The room reeked of bleach. Under fluorescent lights, about twenty inmates sat lined up in booths. Each of them was on a stool behind a giant plastic barrier. Every booth had one of those old-school phones in its upper left-hand corner. Five or six guards milled around, just watching. As the other visitors scattered to find the prisoners they’d come to see, I stood there and scanned the row, one booth at a time. There, in the middle, I saw Mami. I walked slowly across the linoleum and slid into the chair facing her. Anna reached up and handed me the phone.
I studied my mother’s face. In the eight weeks since her arrest, she’d aged twenty years. She seemed tired and frail, like she hadn’t slept for days. I’d never seen her so skinny. Her eyes were red, her skin pale. Her hair lay haphazardly on the shoulders of her orange jumpsuit. Her wrists were handcuffed together and resting in her lap. A guard on her side of the barrier placed the phone in her hands. She lifted it to her ear and held it there for a long moment.
“Hello, my princess,” she said. Her voice was so soft and feeble that I almost couldn’t hear her. “How are you?”
My fingers trembled as I stared at her through the scratched plastic. I’d promised myself that I wouldn’t get choked up—that I’d hold it together for my mom’s sake. But I could already feel the water building up.
“I’m okay,” I said. I bit down on my lip to keep the tears from escaping. It didn’t work. “I’m, uh—I’m fine,” I stammered.
Mami dropped her head. “Don’t cry, baby,” she said, her own eyes brimming with water. “Please don’t cry.”
With all of my heart, I wanted to reverse time. Rewind the months. Go back to those days, warm and innocent, when I felt safe. When the smell of Mami’s freshly cooked plantains greeted me at our front door. When the sound of Papi’s laughter made me feel like the most precious little girl in the world. When everything still made sense. But I couldn’t go back.
All around the room, different energies collided. To my right, an Indian woman laughed hysterically; to my left, the elderly man who’d been asleep in the waiting room now shouted obscenities. I inched closer to the barrier so I could concentrate.
“I’m really sorry about this whole thing,” my mom said. “I’m so sorry, Diane.”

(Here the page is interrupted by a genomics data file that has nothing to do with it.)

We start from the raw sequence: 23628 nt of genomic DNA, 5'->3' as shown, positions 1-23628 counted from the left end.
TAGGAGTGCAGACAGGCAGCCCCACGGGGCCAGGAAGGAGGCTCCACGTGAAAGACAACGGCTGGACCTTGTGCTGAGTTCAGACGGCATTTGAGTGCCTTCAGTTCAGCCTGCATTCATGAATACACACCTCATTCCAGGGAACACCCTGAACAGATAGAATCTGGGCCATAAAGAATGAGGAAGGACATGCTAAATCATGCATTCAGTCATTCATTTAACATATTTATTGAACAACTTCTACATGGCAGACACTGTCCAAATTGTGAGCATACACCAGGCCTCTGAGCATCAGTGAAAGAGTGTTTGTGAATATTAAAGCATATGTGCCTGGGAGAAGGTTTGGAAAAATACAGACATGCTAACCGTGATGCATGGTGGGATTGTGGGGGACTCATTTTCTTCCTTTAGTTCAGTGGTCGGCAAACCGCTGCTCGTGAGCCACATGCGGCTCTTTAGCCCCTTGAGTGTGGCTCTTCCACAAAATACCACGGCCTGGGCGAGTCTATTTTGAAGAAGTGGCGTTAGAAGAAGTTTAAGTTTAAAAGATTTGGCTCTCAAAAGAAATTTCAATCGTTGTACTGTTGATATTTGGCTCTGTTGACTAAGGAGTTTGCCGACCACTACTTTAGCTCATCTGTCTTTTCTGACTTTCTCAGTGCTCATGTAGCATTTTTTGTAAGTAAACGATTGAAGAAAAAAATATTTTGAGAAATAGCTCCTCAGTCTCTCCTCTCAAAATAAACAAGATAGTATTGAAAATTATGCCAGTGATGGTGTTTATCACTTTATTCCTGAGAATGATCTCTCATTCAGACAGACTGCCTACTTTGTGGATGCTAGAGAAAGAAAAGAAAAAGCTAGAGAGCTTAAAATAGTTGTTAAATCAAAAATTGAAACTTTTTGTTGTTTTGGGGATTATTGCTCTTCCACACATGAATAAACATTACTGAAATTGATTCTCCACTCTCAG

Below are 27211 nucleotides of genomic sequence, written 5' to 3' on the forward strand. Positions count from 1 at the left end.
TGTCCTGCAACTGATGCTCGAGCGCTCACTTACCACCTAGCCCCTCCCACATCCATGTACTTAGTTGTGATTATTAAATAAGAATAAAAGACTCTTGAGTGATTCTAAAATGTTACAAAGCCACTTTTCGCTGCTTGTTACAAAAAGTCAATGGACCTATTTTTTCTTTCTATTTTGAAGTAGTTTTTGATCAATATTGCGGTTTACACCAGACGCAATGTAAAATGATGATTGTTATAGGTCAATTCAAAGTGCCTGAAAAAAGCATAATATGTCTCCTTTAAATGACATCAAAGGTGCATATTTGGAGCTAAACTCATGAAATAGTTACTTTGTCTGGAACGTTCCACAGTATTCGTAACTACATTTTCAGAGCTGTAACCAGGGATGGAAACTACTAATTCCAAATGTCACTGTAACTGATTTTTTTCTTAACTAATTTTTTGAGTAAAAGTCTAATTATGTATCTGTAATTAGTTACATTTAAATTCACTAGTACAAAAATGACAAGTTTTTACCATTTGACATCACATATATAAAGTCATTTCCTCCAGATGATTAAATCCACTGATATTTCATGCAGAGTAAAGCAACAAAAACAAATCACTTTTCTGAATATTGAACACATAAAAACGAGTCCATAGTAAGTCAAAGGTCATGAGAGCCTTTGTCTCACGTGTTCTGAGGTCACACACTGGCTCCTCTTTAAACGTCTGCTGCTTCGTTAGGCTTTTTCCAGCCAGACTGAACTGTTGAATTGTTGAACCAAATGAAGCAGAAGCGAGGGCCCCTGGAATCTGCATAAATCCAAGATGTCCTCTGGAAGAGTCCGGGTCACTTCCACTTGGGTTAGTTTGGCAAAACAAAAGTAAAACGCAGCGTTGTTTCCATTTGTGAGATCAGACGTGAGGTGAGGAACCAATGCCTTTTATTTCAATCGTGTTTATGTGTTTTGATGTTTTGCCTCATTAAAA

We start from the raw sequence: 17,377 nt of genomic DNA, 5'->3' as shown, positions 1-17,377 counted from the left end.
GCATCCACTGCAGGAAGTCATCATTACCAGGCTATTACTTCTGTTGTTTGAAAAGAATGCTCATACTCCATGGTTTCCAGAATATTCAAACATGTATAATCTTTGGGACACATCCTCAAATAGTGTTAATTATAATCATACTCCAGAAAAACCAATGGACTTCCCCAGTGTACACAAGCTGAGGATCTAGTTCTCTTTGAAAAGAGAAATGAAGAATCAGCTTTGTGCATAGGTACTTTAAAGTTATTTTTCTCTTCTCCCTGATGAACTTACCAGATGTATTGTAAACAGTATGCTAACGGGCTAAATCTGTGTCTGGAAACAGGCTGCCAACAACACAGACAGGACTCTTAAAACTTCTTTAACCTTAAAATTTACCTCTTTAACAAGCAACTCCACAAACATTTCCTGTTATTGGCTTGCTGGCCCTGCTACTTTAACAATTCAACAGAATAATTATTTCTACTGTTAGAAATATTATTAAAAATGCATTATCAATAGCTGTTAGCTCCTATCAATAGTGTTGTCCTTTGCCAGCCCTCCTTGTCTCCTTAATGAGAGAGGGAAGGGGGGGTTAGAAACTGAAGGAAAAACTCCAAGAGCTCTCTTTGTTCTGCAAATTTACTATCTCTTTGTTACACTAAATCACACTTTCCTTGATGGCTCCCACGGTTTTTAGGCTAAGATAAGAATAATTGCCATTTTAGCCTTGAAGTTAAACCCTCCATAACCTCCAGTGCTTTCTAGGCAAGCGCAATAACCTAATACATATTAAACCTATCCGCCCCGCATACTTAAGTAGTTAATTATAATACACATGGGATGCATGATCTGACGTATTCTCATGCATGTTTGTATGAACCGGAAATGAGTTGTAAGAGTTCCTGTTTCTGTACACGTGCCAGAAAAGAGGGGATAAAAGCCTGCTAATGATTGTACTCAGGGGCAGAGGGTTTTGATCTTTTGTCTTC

She didn’t mean for her words to sting, but they did. She was sorry. My dad was sorry. The whole world was sorry. But none of it changed my situation. None of it altered the fact that, by dusk, my childhood would be over.
My mother sniffled. “Did you bring the suitcase?” she asked.
I nodded. At the prison’s entrance, Anna had already given the bag to the guards.
My mother looked intently at me. “What are you going to do, Diane?”
It was an odd question for a mother to ask her own young daughter—and yet it was the one question I’d been preparing to answer since I was a small child. My parents had always had one set of realities; as their citizen daughter, I’d had a very different set. We’d lived with the daily worry that we’d eventually have to separate. Our fear was at last coming true.
I sat forward in my chair. “I’m staying, Mami,” I said. “I’ve gotta stay.”
I’d somehow always known I’d remain. What would I do in Colombia, a place I’d never even been to? What kind of life could I have in a nation so poor that my parents had risked everything to escape? Besides that, things were looking good for me for the first time in years. So as far as I was concerned, I didn’t have a choice. I needed to stay.
“You see that guy?” my mother asked. She tilted her head toward a Dominican-looking guard on my side of the plastic. He must’ve felt us staring, because he looked over at us. “He’s a nice guy,” she said. I wasn’t surprised she’d made friends with a guard; my mother has always been social like that.
“You know what he told me?” she asked.
“What?” I said.
She moved the receiver as close to her mouth as she could. “He said immigration only goes after people if they get a tip.”
“What do you mean?”
“I mean they’re not going around looking for random janitors,” she told me. “Someone had to inform them about us.”
I gazed at her. “But who would’ve done that?”
“I don’t know for sure,” she told me. She inhaled, and then slowly released the breath. “That’s why you’ve gotta watch your back,” she said. “Be very careful, Diane.”
I started to cry—and this time, I didn’t hold back. Enormous tears rolled down my cheeks and dripped from my chin. I pulled up the edge of my T-shirt and tried to wipe my face. Anna, who’d been standing beside me the whole time, began rubbing my back. The Dominican guard walked in our direction.